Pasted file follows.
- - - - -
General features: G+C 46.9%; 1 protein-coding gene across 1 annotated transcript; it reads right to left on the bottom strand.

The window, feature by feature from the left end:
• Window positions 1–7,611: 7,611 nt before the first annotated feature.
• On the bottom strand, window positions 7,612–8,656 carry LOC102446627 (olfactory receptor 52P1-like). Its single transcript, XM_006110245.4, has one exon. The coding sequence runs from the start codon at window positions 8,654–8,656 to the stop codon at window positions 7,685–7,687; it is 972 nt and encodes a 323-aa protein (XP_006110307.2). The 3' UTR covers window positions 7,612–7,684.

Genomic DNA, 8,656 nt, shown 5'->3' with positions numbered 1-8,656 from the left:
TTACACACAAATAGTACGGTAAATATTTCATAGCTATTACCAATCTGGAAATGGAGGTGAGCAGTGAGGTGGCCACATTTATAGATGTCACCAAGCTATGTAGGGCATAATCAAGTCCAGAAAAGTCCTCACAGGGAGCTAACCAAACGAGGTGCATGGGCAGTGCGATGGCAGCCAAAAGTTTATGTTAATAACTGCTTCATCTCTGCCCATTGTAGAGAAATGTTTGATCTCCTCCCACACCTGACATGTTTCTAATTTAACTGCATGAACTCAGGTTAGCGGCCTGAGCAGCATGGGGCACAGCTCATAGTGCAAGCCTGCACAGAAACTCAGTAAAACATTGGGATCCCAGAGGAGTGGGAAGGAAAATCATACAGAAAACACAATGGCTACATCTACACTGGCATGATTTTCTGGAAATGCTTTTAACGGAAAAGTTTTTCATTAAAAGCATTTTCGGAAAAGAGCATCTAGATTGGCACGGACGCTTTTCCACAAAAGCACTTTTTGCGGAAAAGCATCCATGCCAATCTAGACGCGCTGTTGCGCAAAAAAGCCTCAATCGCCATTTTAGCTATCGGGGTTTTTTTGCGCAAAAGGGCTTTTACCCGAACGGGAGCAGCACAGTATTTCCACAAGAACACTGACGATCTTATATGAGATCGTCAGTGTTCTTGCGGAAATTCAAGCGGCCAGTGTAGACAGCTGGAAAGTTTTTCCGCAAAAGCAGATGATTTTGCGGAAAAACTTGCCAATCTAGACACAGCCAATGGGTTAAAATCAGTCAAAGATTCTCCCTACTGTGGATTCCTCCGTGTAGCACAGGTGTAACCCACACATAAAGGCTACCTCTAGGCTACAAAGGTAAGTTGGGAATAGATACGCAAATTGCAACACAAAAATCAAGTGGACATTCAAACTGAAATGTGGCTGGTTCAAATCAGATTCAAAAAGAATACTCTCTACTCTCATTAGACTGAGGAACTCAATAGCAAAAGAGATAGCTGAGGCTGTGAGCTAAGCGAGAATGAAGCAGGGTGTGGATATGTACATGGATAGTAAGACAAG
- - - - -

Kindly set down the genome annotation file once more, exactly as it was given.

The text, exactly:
General features: G+C 46.9%; 1 protein-coding gene across 1 annotated transcript; it reads right to left on the bottom strand.

The window, feature by feature from the left end:
• Window positions 1–7,611: 7,611 nt before the first annotated feature.
• On the bottom strand, window positions 7,612–8,656 carry LOC102446627 (olfactory receptor 52P1-like). Its single transcript, XM_006110245.4, has one exon. The coding sequence runs from the start codon at window positions 8,654–8,656 to the stop codon at window positions 7,685–7,687; it is 972 nt and encodes a 323-aa protein (XP_006110307.2). The 3' UTR covers window positions 7,612–7,684.

Genomic DNA, 8,656 nt, shown 5'->3' with positions numbered 1-8,656 from the left:
TTACACACAAATAGTACGGTAAATATTTCATAGCTATTACCAATCTGGAAATGGAGGTGAGCAGTGAGGTGGCCACATTTATAGATGTCACCAAGCTATGTAGGGCATAATCAAGTCCAGAAAAGTCCTCACAGGGAGCTAACCAAACGAGGTGCATGGGCAGTGCGATGGCAGCCAAAAGTTTATGTTAATAACTGCTTCATCTCTGCCCATTGTAGAGAAATGTTTGATCTCCTCCCACACCTGACATGTTTCTAATTTAACTGCATGAACTCAGGTTAGCGGCCTGAGCAGCATGGGGCACAGCTCATAGTGCAAGCCTGCACAGAAACTCAGTAAAACATTGGGATCCCAGAGGAGTGGGAAGGAAAATCATACAGAAAACACAATGGCTACATCTACACTGGCATGATTTTCTGGAAATGCTTTTAACGGAAAAGTTTTTCATTAAAAGCATTTTCGGAAAAGAGCATCTAGATTGGCACGGACGCTTTTCCACAAAAGCACTTTTTGCGGAAAAGCATCCATGCCAATCTAGACGCGCTGTTGCGCAAAAAAGCCTCAATCGCCATTTTAGCTATCGGGGTTTTTTTGCGCAAAAGGGCTTTTACCCGAACGGGAGCAGCACAGTATTTCCACAAGAACACTGACGATCTTATATGAGATCGTCAGTGTTCTTGCGGAAATTCAAGCGGCCAGTGTAGACAGCTGGAAAGTTTTTCCGCAAAAGCAGATGATTTTGCGGAAAAACTTGCCAATCTAGACACAGCCAATGGGTTAAAATCAGTCAAAGATTCTCCCTACTGTGGATTCCTCCGTGTAGCACAGGTGTAACCCACACATAAAGGCTACCTCTAGGCTACAAAGGTAAGTTGGGAATAGATACGCAAATTGCAACACAAAAATCAAGTGGACATTCAAACTGAAATGTGGCTGGTTCAAATCAGATTCAAAAAGAATACTCTCTACTCTCATTAGACTGAGGAACTCAATAGCAAAAGAGATAGCTGAGGCTGTGAGCTAAGCGAGAATGAAGCAGGGTGTGGATATGTACATGGATAGTAAGACAAG